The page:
Context and objectives
In the design and development of remote sensors, a trade-off exists between SNR, spatial and spectral resolutions due to physical limitations and data-transfer requirements. This trade-off still hampers the use of remote sensing data for many applications. The Hyperion sensor currently offers the highest spectral resolution available from space. The spatial resolution of only 30 meters however restricts a proper use of the inherent potential of these data to easily distinct different objects. On the other hand, sensors such as Quickbird and WorldView-1&2 are able to offer very high resolution imagery, but this is at the expense of their spectral resolution: panchromatic at sub-meter spatial resolution, and 4 to 8 (Worldview2) spectral bands with approximately 2.5m spatial resolution. Although airborne acquisitions do allow capturing hyperspectral image data at a high spatial resolution (1-7 m) (e.g., AHS, APEX), their spatial coverage is limited. Moreover, many applications, such as detailed land cover mapping, studies focusing on vegetation dynamics and vegetation status assessment require even higher, i.e., cm level applications.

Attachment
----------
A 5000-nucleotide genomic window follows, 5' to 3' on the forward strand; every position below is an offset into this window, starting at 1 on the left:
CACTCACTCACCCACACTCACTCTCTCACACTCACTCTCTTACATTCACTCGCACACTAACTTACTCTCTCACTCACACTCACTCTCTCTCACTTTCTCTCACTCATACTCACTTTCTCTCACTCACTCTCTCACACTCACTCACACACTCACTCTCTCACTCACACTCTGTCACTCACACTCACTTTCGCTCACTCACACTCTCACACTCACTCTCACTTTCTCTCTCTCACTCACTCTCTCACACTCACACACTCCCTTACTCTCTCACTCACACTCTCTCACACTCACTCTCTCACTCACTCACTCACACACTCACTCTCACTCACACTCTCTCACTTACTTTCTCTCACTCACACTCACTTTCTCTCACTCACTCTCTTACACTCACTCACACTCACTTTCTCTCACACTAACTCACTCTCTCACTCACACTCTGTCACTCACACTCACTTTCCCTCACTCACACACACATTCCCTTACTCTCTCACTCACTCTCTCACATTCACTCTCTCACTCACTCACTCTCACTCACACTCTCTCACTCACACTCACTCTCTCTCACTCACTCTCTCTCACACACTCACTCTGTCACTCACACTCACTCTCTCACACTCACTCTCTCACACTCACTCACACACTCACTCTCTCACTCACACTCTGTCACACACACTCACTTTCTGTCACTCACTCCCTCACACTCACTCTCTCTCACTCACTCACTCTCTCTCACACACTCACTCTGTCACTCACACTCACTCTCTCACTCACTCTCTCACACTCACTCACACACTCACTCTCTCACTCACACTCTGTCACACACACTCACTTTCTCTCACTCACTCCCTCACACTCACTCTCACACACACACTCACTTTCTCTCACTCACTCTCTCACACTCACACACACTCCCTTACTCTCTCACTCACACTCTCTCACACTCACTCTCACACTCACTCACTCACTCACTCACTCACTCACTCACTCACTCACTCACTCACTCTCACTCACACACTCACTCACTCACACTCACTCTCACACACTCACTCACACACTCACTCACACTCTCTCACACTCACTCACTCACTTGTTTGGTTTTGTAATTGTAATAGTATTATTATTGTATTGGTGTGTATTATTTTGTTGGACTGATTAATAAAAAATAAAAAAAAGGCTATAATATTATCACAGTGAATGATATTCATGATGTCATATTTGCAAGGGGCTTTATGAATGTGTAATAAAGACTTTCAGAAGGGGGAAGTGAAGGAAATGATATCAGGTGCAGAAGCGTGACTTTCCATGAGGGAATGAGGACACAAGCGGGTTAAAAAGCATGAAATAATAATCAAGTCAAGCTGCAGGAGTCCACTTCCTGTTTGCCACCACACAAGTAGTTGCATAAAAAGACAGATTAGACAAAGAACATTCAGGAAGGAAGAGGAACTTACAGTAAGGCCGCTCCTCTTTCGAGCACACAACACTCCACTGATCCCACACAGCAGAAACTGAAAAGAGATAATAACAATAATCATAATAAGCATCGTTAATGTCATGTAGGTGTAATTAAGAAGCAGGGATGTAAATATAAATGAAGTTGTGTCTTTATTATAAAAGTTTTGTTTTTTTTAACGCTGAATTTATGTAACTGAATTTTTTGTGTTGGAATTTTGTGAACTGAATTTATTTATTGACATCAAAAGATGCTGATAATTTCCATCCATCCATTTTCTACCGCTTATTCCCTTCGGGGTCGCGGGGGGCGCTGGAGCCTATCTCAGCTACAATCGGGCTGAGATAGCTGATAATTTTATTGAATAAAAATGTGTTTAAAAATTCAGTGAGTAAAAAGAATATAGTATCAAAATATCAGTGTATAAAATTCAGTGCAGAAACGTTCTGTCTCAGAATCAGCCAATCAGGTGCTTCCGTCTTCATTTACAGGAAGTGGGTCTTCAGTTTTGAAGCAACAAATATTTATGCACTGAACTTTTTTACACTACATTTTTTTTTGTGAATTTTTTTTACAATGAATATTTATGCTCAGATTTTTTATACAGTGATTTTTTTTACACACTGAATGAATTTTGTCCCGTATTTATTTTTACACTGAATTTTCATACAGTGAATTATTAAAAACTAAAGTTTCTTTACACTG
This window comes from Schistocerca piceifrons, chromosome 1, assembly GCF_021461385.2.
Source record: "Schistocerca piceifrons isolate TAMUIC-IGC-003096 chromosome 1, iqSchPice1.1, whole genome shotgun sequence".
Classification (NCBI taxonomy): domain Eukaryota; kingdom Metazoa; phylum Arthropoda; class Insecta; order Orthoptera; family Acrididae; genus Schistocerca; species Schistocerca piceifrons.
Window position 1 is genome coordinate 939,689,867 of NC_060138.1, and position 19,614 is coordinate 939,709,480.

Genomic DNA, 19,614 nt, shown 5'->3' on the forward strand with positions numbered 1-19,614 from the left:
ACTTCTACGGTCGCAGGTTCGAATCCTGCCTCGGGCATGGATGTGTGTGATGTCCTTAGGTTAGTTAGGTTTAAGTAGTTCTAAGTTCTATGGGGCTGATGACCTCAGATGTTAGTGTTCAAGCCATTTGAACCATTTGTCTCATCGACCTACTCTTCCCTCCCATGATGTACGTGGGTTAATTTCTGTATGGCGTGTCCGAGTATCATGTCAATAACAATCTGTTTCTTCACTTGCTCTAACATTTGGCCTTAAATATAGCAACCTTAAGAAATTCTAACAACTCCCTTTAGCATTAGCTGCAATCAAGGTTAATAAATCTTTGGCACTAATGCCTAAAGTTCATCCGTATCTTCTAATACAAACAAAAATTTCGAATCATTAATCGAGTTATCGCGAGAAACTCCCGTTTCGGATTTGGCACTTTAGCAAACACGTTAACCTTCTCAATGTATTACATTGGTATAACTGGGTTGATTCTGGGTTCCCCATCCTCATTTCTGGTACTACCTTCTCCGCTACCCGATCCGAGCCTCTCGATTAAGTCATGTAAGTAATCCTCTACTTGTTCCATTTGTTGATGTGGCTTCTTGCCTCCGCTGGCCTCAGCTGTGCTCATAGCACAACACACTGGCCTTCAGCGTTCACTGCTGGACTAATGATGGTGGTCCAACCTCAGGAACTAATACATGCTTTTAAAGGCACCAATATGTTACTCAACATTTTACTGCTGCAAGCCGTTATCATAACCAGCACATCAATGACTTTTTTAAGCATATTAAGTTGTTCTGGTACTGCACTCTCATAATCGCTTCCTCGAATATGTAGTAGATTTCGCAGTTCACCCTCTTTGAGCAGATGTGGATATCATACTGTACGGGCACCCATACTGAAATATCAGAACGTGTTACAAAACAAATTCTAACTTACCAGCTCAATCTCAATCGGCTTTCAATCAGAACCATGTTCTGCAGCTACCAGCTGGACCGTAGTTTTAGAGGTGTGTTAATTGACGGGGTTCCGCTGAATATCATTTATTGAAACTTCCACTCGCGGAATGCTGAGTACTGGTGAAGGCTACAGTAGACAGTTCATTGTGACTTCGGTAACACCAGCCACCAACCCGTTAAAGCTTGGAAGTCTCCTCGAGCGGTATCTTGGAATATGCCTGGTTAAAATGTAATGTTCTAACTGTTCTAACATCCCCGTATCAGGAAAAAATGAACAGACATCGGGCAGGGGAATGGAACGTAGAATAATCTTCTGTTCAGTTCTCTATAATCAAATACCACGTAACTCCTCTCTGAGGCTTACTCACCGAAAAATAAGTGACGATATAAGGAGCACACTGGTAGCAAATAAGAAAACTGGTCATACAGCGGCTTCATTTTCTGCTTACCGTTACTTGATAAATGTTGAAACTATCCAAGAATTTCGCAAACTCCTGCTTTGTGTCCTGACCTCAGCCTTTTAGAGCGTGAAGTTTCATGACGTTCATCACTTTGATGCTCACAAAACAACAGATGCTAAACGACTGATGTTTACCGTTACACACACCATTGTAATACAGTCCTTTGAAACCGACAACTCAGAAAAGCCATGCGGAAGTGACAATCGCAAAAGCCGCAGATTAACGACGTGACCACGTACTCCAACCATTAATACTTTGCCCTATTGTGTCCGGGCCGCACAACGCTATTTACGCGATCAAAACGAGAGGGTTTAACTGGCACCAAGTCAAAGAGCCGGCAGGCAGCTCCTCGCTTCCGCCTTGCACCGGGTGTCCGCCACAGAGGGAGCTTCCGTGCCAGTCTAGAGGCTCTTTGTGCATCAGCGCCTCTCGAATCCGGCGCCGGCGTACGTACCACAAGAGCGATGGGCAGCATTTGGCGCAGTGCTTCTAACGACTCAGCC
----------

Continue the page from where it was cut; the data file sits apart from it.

The integration of spatial information from a hyperspatial image into a hyperspectral image, while preserving the spectral information of the latter. The results were twofold:
- An improvement of the accuracy of biophysical parameter estimation through narrow band vegetation indices in fruit orchards in order to better steer the orchard management, and
- Classification maps of higher spatial resolution.
|Project leader(s):||VITO - Remote Sensing - Teledetectie en aardobservatieprocessen|